A teenager in Finland has been convicted for crimes in a series of high profile cyber attacks.
Julius Kivimaki was found guilty of 50,000 "instances of aggravated computer break-ins" and court documents stated that his attacks affected Harvard University and MIT among many others. His crimes involved hijacking emails, blocking traffic to websites and the theft of credit card details.
The District Court of Espoo has not jailed the 17-year-old despite the severity of the crimes. Instead, they have sentenced the youth to a two year suspended prison sentence. The court also confiscated his PC and ordered him to hand over £4,725 worth of property obtained through his crimes.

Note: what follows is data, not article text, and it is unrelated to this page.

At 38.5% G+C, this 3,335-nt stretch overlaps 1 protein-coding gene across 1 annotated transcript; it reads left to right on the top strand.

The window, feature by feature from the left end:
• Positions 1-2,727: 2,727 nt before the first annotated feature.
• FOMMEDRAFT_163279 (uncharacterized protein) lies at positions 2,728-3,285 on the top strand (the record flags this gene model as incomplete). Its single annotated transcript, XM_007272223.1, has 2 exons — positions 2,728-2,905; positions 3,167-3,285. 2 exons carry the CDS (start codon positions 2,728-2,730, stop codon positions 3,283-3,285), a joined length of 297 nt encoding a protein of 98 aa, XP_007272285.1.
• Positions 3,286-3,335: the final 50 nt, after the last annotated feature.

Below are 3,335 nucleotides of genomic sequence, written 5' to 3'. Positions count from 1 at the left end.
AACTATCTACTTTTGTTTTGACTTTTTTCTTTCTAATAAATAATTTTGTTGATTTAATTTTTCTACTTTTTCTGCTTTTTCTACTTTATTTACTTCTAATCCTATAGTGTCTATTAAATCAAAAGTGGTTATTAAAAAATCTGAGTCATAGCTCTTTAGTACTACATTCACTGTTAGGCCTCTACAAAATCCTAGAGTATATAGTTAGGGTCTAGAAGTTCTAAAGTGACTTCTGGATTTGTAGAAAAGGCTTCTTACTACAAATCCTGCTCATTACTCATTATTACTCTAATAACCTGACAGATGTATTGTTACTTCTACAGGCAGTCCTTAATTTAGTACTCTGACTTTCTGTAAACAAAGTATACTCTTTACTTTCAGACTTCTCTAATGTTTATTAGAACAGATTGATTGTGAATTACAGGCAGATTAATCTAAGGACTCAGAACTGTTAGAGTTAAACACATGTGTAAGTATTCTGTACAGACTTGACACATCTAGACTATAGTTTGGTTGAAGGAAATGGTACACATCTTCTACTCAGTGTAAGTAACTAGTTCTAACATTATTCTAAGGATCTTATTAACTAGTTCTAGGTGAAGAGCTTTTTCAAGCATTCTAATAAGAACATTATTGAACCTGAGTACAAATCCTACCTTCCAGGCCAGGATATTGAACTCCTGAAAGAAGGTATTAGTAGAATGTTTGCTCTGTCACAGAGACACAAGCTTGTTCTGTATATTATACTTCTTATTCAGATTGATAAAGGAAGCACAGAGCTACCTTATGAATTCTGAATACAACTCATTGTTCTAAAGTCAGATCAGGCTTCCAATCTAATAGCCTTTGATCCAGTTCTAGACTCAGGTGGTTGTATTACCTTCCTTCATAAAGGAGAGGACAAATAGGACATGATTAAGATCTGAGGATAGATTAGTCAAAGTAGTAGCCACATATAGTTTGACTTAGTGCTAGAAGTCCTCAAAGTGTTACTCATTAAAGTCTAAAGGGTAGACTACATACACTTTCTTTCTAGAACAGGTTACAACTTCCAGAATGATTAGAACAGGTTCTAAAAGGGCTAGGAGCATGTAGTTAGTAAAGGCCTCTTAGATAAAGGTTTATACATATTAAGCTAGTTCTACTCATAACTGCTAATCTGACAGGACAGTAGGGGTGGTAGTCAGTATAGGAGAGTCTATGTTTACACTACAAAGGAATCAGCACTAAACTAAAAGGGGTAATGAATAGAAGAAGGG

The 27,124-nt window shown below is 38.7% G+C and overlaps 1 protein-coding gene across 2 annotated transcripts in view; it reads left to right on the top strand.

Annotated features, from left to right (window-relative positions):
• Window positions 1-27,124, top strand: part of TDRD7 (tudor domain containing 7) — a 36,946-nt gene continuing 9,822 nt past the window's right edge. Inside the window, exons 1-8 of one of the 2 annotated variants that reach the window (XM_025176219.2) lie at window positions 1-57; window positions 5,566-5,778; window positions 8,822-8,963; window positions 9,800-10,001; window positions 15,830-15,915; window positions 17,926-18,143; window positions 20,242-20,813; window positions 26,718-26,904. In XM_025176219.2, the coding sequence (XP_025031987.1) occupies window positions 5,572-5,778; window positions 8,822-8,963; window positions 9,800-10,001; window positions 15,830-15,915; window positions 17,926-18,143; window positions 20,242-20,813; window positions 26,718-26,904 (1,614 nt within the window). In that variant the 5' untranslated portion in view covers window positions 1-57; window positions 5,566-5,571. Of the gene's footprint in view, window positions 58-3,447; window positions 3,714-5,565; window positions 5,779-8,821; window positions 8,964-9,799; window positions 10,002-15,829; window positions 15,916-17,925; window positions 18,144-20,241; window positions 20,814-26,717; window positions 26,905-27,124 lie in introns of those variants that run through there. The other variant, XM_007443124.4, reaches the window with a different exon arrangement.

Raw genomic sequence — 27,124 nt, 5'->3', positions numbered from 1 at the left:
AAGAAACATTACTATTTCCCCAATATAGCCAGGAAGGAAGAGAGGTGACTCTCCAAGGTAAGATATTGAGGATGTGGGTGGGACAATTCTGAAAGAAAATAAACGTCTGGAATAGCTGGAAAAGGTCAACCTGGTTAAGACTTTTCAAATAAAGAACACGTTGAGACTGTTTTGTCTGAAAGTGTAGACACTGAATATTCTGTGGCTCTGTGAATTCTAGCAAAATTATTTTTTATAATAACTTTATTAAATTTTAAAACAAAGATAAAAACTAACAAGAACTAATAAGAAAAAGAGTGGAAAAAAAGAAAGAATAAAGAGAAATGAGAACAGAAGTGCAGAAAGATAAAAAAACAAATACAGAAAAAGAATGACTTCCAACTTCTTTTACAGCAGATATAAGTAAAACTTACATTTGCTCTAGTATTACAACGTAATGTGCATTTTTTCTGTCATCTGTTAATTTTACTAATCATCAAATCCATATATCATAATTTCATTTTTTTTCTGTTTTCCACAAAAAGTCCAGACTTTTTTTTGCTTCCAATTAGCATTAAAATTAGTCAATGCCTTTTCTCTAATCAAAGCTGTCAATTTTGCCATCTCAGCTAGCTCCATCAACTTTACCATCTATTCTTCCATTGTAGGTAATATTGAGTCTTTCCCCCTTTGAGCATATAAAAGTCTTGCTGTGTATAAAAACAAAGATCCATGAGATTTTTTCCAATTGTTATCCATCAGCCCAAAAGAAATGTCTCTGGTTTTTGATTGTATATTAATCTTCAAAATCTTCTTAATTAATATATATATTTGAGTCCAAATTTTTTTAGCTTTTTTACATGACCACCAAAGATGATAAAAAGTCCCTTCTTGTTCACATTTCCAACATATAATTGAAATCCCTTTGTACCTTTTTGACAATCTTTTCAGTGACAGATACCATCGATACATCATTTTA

A statement from the court said: "[The verdict] took into account the young age of the defendant at the time, his capacity to understand the harmfulness of the crimes, and the fact that he had been imprisoned for about a month during the pre-trial investigation."
By exploiting vulnerabilities Kivimaki was able to compromise more than 50,000 computer servers.
He was able to install "backdoors" into tens of thousands of computers which allowed him to retrieve information stored on them.
Prosecutors have accused Kivimaki of adding malware to about 1,400 servers, which they said he used to carry out denial of service attacks on other systems, which bombards affected computers with internet traffic causing them to become overwhelmed.
The teenager was also accused of helping steal seven gigabytes worth of data sent to and from email addresses used by the Massachusetts Institute of Technology.
He was also accused of obtaining credentials to access accounts belonging to Californian website database provider called MongoHQ, which allowed him to search billing and payment card information belonging to its clients.
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